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Adding end-to-end encrypted messaging to your app just got a lot easier

TechCrunch TechCrunch 3/05/2016 Kate Conger

Setting up encrypted communication by yourself is hard. If you’ve ever set up PGP for your email or implemented an off-the-record chat in Pidgin, you know that it can be a clunky, burdensome process.  Thankfully, cryptographers are working to make it easier — and a new partnership will make it simpler for app developers to build encryption into their platforms. Twilio, the cloud-based communications platform, announced today that it is partnering with Virgil Security to enable developers to build strong encryption into their messaging services.

Just like Twilio lets developers easily add text messaging, voice calls and chat to their apps, Virgil Security gives developers the means to add end-to-end encryption and key management to their products. The partnership between the two companies will allow developers to integrate encryption into their chat features within a few hours.

“What we are trying to do is make every developer into a cryptologist,” says Dimtry Dain, founder of Virgil Security. “If you look at what Twilio has done, they have made every developer into a communications expert. What Virgil has done is the same thing for security.”

Demand for strongly encrypted messaging apps has grown recently, as breaches become more common and concerns over government surveillance increase. WhatsApp, the popular Facebook-owned messaging service, debuted end-to-end encryption for its users in April, and Viber followed suit later that same month. Both companies reportedly worked to establish their encryption systems for years. The Twilio-Virgil partnership will enable startups to add encrypted messaging to their apps within a few hours.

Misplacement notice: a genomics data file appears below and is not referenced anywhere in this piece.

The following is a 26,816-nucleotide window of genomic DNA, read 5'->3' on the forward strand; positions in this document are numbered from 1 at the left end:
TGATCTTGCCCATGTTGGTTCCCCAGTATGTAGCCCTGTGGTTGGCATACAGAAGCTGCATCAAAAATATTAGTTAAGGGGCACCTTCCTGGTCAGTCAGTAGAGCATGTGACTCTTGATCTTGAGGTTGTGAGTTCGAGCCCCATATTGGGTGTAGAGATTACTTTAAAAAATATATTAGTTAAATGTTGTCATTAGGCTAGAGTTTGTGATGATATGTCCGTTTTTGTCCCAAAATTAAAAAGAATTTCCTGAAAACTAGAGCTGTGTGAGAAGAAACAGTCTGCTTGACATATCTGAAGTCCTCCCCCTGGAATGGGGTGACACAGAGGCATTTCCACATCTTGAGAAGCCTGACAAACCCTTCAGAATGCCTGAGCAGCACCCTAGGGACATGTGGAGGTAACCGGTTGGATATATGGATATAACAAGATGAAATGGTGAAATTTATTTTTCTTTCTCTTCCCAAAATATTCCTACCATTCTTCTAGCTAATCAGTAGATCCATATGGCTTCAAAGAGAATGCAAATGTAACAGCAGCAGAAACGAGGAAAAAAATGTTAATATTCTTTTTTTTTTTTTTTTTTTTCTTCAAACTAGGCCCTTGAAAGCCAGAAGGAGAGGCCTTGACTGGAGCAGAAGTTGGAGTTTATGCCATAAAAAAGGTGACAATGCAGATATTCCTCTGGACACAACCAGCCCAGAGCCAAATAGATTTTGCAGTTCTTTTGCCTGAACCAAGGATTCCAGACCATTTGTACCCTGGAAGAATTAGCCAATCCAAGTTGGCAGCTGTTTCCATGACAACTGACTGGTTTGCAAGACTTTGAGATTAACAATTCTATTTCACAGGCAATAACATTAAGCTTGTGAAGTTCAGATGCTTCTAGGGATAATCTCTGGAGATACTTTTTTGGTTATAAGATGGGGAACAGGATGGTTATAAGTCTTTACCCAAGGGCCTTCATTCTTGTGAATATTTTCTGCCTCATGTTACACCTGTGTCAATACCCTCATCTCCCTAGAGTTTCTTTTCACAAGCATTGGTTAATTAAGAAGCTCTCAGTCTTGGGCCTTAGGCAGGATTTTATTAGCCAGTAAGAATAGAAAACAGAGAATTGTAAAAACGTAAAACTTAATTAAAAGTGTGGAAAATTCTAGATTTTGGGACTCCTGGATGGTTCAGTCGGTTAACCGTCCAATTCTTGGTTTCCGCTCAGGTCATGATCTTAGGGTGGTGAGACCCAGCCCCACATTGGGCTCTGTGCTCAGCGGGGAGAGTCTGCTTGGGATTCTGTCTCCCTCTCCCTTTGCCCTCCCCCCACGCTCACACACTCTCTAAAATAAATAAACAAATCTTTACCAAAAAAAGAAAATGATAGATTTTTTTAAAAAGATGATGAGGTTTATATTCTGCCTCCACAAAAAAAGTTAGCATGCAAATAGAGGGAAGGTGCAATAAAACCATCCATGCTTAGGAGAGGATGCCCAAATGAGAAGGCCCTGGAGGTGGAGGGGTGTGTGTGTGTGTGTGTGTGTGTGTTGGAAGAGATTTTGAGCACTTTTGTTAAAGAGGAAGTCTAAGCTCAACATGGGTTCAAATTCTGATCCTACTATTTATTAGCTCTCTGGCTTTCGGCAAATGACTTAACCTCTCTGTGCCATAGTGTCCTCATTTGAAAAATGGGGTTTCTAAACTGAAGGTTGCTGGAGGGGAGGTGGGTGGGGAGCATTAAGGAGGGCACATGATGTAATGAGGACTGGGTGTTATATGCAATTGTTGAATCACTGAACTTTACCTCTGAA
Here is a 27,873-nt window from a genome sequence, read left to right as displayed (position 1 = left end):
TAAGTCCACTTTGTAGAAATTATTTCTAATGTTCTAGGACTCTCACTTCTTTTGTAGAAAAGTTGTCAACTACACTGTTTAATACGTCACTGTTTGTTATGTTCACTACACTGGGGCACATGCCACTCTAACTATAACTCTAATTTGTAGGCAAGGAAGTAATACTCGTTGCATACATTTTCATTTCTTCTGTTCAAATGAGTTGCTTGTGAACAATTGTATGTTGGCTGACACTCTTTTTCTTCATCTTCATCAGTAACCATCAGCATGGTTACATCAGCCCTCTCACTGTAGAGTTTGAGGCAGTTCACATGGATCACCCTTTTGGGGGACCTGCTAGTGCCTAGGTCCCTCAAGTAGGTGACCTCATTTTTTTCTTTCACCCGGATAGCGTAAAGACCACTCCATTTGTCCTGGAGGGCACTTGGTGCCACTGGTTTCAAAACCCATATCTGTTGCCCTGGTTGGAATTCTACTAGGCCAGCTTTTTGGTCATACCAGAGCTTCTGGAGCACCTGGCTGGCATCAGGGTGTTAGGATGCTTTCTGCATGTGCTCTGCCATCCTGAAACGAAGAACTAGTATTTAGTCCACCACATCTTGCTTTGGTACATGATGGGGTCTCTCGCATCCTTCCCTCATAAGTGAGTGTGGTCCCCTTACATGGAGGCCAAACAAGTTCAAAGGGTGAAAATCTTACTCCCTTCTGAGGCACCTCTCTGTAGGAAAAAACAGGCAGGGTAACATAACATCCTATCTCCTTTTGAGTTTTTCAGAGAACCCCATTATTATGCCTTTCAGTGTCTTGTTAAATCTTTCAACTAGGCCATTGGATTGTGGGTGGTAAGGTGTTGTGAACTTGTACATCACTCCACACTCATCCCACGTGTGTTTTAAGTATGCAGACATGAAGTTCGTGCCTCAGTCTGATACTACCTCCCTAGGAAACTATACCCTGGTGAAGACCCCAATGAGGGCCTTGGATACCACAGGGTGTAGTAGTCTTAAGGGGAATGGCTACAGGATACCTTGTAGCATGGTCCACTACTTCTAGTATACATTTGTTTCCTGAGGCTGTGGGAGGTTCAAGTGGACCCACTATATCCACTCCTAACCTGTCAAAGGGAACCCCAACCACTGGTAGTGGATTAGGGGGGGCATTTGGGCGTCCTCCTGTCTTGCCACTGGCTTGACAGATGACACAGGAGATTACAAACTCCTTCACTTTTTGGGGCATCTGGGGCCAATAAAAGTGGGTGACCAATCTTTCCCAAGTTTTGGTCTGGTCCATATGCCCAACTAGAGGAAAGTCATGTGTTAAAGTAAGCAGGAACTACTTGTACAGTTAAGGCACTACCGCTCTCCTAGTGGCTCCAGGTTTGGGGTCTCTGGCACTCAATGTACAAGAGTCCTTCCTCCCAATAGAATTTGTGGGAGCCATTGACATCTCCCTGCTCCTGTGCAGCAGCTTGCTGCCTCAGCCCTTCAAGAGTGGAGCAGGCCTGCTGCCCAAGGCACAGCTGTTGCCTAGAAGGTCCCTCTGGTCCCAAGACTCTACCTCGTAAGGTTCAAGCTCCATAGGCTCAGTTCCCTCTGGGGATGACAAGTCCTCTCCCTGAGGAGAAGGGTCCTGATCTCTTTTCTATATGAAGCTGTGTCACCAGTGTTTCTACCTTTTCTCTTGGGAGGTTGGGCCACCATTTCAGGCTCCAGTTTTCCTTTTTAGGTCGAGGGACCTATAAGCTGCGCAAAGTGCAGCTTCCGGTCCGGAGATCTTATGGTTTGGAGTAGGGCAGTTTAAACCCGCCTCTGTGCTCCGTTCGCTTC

Of course, once Virgil Security’s encryption platform is used by hundreds of businesses, it’ll be essential that it’s actually as secure as the company claims. (If implemented properly, end-to-end encryption protects the contents of users’ messages from everyone except the intended recipient — even the company that supplies the messaging service.) That’s why Dain is keeping Virgil’s cryptography protocol open-source — so it can be audited by anyone at any time.  

Twilio expects to see most of its clients implementing encryption in its IP messaging service. Twilio executives told TechCrunch that they saw demand for tighter security from the medical and financial industries, which are legally required to keep data secure.

But other Twilio customers could go back and add end-to-end encryption to their messaging systems, as well. “It will mean you have to do some re-implementation to put that in,” says Twilio’s Carl Olivier, “but it is certainly something that you can add after the fact.”

Although Twilio is focused mainly on bringing strong encryption to IP messaging, there are some use cases in IoT device verification, as well. Unfortunately, you likely won’t see Uber encrypting the text messages you receive when your driver arrives any time soon — Apple’s SMS messaging isn’t open to developer modification.

Twilio has launched a tutorial on integrating Virgil Security’s cryptography on GitHub.

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